- Data Analytics: Looking at actual 2016 spend on AI among 1,600 businesses, InfoSys found that companies invested an average of $6.7 million in AI that year, and the majority of that investment went towards big data automation (65%) and predictive or prescriptive analytics (54%).
Each of these represent an area where business executives are seeking concrete value from AI deployments, and—depending on your context and your stakeholders’ needs—may offer an appropriate area of AI application to bring to your stakeholders in the business. However, while each area offers potential value, we want to give a little special attention to the third area: data analytics.
The data analytics area of AI is of special interest to IT leaders for a few reasons. First, the first two areas—administrative process automation and customer service automation—largely focus on cutting costs, while bringing AI to data analytics focuses uncovering new strategic value to add to the business. Second, data analytics already falls into the wheelhouse of activities IT performs. And third, because even though data analytics is immediately relevant to IT, most IT organizations currently experience a lot of challenges with their data analytics program for reasons that will sabotage any AI implementation if left unaddressed.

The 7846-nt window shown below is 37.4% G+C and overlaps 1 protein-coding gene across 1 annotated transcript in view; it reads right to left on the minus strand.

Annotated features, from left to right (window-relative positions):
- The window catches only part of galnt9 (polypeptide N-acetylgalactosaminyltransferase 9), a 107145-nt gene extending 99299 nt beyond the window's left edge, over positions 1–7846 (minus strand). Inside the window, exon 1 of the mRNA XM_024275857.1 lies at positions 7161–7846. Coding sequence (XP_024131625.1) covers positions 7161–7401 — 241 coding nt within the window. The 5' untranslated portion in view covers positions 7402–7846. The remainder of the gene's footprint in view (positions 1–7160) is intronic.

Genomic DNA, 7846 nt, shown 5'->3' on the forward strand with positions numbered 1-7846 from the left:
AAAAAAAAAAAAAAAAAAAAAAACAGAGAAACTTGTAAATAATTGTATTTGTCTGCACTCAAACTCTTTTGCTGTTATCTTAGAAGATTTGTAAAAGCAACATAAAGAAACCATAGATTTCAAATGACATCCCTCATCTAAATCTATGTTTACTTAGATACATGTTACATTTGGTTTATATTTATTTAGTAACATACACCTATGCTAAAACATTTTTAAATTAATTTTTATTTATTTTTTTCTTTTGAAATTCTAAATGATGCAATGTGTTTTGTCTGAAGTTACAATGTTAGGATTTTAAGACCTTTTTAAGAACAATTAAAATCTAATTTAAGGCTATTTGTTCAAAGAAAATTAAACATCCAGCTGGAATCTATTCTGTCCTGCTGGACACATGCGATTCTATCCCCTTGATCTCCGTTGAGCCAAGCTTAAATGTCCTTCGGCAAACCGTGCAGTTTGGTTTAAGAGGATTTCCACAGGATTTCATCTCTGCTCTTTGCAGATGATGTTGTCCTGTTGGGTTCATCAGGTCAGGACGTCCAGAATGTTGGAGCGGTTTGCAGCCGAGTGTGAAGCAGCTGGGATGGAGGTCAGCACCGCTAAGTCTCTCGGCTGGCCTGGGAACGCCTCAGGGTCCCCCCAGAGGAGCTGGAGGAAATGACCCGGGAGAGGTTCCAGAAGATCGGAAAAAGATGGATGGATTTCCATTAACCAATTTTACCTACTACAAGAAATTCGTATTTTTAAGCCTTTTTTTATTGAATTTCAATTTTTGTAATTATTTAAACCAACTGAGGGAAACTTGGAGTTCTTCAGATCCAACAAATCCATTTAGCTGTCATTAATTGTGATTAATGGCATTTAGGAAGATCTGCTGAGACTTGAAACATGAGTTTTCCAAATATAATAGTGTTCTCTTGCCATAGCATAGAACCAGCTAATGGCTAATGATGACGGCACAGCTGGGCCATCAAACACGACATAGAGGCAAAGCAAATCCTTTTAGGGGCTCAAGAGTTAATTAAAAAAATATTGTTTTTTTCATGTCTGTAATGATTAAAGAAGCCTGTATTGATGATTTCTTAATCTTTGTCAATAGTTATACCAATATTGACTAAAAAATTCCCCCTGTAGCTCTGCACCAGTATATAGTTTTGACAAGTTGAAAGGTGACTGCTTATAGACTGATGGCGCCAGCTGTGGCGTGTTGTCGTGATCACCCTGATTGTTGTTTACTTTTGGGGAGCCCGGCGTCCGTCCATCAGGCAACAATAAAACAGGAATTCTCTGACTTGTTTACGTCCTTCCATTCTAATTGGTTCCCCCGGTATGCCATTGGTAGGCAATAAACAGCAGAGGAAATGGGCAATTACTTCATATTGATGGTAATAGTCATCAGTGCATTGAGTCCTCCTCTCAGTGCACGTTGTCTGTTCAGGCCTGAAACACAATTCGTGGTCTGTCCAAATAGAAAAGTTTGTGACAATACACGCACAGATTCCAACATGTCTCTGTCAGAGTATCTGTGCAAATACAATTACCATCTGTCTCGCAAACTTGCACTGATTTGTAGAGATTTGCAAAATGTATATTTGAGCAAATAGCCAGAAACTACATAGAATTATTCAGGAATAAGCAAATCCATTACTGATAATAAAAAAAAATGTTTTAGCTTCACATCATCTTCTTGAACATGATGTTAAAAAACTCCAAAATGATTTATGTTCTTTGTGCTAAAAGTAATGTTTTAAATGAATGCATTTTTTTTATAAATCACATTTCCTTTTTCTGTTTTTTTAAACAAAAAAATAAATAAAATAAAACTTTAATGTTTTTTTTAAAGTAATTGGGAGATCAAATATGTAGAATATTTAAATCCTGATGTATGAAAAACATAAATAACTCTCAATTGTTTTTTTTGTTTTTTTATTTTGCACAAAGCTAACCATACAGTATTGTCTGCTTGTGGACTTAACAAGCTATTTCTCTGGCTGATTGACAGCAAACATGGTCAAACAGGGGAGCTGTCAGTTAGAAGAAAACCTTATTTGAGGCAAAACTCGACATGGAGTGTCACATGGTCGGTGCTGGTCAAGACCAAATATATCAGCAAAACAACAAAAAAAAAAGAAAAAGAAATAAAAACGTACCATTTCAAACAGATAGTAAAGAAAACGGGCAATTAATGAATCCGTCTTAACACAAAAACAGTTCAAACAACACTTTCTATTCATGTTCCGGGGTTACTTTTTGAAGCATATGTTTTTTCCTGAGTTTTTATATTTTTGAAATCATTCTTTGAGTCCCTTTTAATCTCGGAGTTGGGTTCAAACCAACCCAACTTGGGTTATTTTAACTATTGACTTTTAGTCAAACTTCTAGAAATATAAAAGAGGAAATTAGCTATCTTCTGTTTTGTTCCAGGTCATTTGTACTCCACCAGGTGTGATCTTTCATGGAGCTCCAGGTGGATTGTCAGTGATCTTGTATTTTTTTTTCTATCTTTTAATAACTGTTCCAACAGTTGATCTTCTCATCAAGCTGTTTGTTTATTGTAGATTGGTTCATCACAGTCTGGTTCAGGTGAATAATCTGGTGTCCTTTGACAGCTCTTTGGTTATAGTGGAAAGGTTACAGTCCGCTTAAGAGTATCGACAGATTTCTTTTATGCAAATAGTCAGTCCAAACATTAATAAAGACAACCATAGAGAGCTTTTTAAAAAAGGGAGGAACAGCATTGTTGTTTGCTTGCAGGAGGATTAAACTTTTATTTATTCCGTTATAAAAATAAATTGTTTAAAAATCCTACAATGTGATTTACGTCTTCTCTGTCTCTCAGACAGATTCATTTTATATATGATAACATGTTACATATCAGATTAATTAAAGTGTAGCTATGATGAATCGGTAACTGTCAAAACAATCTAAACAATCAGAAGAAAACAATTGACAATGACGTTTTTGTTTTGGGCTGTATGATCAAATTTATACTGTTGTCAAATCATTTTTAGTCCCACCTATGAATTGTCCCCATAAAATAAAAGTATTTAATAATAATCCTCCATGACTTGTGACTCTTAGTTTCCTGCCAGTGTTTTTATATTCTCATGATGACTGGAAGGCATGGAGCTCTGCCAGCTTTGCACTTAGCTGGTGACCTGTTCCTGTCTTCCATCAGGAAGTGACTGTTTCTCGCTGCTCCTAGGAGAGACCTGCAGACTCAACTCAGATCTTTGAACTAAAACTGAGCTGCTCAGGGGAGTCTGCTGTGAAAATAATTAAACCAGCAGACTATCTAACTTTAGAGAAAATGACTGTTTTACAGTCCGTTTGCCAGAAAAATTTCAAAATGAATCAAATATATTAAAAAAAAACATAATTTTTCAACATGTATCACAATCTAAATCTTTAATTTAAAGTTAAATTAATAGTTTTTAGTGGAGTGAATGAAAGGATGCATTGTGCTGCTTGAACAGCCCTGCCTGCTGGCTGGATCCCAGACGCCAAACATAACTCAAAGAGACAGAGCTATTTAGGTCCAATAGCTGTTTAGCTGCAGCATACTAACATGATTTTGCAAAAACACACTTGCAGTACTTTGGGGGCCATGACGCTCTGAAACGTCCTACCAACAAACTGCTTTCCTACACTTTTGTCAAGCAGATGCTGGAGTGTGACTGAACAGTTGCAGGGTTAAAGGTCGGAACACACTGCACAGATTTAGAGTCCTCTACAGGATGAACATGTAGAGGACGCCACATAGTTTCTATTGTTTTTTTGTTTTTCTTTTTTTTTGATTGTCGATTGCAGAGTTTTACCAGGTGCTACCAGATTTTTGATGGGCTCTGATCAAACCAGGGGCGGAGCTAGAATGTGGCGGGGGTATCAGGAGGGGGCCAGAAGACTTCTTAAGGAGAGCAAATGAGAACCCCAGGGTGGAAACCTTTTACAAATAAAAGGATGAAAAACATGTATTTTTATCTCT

The Problem of Data Analytics and AI for IT
It’s no secret that most IT groups struggle to get value out of their existing data analytics systems. As McKinsey found, companies across multiple sectors—from manufacturing to healthcare—have currently captured less than 30% of the potential from their existing data and analytics investments. KPMG found that only 40% of business executives trusted the customer insights their existing analytics delivered.
We’ve written in the past about why this might be. From our experience, IT groups face one key challenge when they attempt to get value out of their analytics: they put together a great system that produces brilliant insights, but because their organization is not set up to take concrete action on those insights, the value of those insights—and of the analytics system that produced them—goes to waste.
The bad news is, while an AI deployment can help to analyze more data for even greater insights, it does not solve this fundamental issue of an organization’s ability to take action on those insights.